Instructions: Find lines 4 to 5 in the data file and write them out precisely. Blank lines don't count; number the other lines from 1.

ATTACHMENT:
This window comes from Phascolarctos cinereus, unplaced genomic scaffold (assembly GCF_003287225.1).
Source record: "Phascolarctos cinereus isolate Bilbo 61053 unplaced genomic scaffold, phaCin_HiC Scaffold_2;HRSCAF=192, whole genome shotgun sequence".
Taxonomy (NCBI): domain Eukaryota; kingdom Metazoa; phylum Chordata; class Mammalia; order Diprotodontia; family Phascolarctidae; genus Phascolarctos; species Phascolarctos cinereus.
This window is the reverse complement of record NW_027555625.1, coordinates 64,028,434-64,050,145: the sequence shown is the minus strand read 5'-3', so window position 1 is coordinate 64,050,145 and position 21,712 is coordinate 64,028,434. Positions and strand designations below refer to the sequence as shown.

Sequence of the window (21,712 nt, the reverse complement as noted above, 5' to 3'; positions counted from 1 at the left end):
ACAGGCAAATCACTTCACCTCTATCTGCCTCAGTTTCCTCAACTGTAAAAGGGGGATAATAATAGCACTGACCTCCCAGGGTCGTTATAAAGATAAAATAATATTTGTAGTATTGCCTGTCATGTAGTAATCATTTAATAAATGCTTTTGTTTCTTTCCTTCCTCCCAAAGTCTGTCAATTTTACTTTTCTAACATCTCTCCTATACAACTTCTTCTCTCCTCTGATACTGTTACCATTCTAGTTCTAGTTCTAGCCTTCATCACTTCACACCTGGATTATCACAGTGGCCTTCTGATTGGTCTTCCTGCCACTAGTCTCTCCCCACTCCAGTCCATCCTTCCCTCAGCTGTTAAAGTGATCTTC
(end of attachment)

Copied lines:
This window is the reverse complement of record NW_027555625.1, coordinates 64,028,434-64,050,145: the sequence shown is the minus strand read 5'-3', so window position 1 is coordinate 64,050,145 and position 21,712 is coordinate 64,028,434. Positions and strand designations below refer to the sequence as shown.

Sequence of the window (21,712 nt, the reverse complement as noted above, 5' to 3'; positions counted from 1 at the left end):